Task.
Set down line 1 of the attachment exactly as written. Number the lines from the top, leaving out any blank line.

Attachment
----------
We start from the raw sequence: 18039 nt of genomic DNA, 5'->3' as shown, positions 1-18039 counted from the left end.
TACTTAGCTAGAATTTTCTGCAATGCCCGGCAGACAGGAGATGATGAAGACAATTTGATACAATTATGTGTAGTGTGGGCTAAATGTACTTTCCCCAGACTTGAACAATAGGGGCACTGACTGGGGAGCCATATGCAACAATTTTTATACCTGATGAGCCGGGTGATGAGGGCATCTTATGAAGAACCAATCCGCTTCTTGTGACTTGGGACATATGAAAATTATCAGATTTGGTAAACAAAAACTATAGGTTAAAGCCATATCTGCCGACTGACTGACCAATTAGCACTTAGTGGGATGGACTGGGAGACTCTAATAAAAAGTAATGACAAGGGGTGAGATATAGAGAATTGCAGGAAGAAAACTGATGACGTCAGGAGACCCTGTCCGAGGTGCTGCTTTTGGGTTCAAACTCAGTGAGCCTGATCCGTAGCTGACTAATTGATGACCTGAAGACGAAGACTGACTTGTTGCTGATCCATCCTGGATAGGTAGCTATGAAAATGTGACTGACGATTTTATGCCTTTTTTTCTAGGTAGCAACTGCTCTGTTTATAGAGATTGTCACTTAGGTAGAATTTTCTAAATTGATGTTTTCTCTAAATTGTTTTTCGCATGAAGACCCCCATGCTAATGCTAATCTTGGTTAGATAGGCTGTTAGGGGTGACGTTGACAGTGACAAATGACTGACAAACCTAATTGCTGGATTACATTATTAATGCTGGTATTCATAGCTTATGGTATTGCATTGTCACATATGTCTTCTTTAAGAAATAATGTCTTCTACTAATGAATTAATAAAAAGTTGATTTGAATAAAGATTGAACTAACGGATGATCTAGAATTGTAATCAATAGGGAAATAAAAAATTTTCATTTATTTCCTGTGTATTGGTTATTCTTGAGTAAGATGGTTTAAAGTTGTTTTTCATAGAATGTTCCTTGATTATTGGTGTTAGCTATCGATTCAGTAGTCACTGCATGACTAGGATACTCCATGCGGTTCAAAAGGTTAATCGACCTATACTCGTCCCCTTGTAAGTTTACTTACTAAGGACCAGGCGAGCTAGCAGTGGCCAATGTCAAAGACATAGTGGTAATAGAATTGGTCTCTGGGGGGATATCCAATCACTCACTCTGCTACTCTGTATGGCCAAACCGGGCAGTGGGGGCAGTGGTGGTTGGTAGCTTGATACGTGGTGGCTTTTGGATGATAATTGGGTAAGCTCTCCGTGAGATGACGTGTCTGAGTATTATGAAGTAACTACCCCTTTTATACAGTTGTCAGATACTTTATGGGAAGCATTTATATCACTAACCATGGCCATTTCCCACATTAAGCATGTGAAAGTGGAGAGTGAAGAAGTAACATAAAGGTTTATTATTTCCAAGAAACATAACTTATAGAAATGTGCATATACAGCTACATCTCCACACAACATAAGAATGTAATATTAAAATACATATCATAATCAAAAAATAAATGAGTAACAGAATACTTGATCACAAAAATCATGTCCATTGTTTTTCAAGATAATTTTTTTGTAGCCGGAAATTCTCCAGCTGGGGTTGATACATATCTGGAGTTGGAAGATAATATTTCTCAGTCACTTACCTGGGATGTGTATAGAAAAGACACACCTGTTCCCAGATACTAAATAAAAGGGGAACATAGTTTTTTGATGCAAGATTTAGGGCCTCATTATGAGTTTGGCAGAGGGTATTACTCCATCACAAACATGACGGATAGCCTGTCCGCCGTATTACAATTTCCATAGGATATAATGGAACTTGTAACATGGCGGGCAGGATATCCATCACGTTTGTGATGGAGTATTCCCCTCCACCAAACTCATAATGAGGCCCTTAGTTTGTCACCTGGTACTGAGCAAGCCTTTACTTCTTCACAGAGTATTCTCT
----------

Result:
We start from the raw sequence: 18039 nt of genomic DNA, 5'->3' as shown, positions 1-18039 counted from the left end.